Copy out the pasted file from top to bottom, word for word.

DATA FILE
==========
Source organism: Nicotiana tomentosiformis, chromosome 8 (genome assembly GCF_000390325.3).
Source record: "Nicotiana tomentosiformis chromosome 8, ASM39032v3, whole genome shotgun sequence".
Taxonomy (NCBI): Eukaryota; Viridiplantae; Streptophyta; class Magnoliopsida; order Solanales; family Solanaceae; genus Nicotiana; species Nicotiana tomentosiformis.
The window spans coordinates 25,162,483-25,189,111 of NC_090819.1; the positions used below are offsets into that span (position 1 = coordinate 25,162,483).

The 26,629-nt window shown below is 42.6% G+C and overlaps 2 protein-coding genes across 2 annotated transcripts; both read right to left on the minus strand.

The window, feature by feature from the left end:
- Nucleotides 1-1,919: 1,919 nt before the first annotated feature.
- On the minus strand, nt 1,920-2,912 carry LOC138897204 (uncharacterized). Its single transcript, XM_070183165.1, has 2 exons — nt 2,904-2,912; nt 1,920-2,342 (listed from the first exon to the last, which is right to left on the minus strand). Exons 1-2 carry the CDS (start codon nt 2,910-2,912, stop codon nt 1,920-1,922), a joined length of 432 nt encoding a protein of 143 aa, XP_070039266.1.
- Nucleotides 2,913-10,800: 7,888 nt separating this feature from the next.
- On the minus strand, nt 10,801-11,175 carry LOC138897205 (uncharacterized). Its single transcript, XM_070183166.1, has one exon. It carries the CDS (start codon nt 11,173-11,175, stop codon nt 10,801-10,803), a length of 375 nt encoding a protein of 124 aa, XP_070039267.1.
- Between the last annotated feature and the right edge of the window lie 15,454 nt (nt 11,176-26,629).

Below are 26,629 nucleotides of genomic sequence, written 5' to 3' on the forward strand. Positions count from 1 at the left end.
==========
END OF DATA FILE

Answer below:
Source organism: Nicotiana tomentosiformis, chromosome 8 (genome assembly GCF_000390325.3).
Source record: "Nicotiana tomentosiformis chromosome 8, ASM39032v3, whole genome shotgun sequence".
Taxonomy (NCBI): Eukaryota; Viridiplantae; Streptophyta; class Magnoliopsida; order Solanales; family Solanaceae; genus Nicotiana; species Nicotiana tomentosiformis.
The window spans coordinates 25,162,483-25,189,111 of NC_090819.1; the positions used below are offsets into that span (position 1 = coordinate 25,162,483).

The 26,629-nt window shown below is 42.6% G+C and overlaps 2 protein-coding genes across 2 annotated transcripts; both read right to left on the minus strand.

The window, feature by feature from the left end:
- Nucleotides 1-1,919: 1,919 nt before the first annotated feature.
- On the minus strand, nt 1,920-2,912 carry LOC138897204 (uncharacterized). Its single transcript, XM_070183165.1, has 2 exons — nt 2,904-2,912; nt 1,920-2,342 (listed from the first exon to the last, which is right to left on the minus strand). Exons 1-2 carry the CDS (start codon nt 2,910-2,912, stop codon nt 1,920-1,922), a joined length of 432 nt encoding a protein of 143 aa, XP_070039266.1.
- Nucleotides 2,913-10,800: 7,888 nt separating this feature from the next.
- On the minus strand, nt 10,801-11,175 carry LOC138897205 (uncharacterized). Its single transcript, XM_070183166.1, has one exon. It carries the CDS (start codon nt 11,173-11,175, stop codon nt 10,801-10,803), a length of 375 nt encoding a protein of 124 aa, XP_070039267.1.
- Between the last annotated feature and the right edge of the window lie 15,454 nt (nt 11,176-26,629).

Below are 26,629 nucleotides of genomic sequence, written 5' to 3' on the forward strand. Positions count from 1 at the left end.